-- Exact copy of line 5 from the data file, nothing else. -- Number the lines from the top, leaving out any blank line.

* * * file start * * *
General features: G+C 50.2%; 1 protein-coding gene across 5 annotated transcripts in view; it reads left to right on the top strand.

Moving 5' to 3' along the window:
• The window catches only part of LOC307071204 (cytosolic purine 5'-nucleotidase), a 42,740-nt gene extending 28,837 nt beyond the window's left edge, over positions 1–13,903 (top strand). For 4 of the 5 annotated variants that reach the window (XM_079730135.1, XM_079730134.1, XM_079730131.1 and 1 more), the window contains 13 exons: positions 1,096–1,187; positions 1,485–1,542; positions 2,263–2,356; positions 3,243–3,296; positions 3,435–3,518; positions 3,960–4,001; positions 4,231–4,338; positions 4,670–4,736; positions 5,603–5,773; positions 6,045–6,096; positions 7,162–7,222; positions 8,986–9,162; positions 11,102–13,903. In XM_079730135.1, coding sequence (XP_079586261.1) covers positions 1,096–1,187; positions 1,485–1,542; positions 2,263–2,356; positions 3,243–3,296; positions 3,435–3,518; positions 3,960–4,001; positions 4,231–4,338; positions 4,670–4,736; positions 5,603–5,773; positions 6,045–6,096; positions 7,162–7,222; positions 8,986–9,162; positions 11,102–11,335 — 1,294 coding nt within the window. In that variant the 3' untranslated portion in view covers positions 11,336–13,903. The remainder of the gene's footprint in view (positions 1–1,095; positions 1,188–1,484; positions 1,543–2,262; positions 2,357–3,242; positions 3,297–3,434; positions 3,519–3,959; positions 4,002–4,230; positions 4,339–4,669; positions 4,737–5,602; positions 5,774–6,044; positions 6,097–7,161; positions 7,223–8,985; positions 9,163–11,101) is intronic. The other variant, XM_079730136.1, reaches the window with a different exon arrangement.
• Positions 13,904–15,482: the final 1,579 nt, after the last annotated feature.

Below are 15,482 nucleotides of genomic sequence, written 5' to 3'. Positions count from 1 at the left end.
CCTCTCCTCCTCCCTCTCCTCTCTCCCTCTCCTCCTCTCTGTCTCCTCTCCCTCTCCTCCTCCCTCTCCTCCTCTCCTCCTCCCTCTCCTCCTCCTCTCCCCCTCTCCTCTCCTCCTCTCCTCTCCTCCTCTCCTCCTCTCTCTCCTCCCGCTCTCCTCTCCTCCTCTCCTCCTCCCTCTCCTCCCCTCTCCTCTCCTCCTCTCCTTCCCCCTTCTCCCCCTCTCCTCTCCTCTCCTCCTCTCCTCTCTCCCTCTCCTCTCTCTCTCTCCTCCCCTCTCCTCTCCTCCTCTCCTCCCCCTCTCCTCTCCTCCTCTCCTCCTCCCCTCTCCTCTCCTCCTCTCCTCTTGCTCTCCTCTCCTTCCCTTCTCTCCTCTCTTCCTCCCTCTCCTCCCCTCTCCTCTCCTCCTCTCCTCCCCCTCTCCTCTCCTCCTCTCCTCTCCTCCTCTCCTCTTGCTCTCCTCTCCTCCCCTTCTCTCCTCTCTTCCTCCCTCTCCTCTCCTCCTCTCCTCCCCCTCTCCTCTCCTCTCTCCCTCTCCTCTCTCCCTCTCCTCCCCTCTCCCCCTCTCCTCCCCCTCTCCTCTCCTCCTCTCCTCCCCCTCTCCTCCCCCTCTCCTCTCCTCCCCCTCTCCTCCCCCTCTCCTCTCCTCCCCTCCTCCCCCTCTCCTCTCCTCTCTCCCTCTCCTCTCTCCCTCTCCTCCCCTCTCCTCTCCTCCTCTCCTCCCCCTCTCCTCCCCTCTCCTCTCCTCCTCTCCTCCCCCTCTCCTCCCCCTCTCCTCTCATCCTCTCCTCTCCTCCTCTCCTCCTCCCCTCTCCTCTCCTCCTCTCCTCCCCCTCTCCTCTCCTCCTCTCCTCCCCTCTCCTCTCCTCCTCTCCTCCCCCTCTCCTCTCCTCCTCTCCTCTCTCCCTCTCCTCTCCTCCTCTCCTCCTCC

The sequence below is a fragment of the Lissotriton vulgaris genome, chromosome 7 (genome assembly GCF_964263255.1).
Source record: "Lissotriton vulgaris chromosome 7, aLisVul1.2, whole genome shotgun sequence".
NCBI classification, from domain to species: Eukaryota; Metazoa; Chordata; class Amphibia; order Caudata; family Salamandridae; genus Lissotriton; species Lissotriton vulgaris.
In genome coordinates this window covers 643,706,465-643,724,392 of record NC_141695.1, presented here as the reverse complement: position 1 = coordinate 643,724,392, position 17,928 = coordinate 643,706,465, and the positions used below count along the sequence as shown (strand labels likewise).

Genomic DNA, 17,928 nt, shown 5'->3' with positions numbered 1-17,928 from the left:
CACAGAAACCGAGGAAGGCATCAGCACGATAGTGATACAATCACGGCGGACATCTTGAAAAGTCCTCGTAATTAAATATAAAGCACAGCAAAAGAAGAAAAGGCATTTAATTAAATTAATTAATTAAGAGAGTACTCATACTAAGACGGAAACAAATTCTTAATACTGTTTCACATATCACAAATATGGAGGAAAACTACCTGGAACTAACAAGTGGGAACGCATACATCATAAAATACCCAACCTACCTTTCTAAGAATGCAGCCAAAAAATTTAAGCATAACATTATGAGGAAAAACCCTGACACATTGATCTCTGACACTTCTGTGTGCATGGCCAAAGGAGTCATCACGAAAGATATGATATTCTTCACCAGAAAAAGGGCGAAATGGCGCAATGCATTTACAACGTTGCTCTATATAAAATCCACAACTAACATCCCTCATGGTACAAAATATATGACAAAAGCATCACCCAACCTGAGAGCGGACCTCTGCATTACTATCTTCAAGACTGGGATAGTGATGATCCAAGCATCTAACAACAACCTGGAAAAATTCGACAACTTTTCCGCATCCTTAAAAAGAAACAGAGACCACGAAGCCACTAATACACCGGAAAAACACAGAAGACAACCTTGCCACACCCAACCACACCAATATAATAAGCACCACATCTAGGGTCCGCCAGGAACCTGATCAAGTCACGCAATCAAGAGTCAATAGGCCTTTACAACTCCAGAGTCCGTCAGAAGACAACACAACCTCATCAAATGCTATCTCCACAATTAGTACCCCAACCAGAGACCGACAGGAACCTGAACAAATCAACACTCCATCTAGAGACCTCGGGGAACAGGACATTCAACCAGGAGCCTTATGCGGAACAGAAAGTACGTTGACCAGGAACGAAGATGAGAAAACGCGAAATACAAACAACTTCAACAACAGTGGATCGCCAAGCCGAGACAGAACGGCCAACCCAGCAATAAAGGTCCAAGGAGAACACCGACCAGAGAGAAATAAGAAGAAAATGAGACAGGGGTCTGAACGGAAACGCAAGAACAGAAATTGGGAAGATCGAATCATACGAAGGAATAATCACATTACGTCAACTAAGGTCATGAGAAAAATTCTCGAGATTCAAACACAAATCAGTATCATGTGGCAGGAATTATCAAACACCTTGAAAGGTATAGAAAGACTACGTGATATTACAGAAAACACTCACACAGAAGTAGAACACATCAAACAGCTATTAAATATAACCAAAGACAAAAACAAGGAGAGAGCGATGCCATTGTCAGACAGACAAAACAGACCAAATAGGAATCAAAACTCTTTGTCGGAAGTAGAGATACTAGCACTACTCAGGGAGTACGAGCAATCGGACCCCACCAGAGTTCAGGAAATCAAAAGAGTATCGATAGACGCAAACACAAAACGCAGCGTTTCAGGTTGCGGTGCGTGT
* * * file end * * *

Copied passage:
Below are 15,482 nucleotides of genomic sequence, written 5' to 3'. Positions count from 1 at the left end.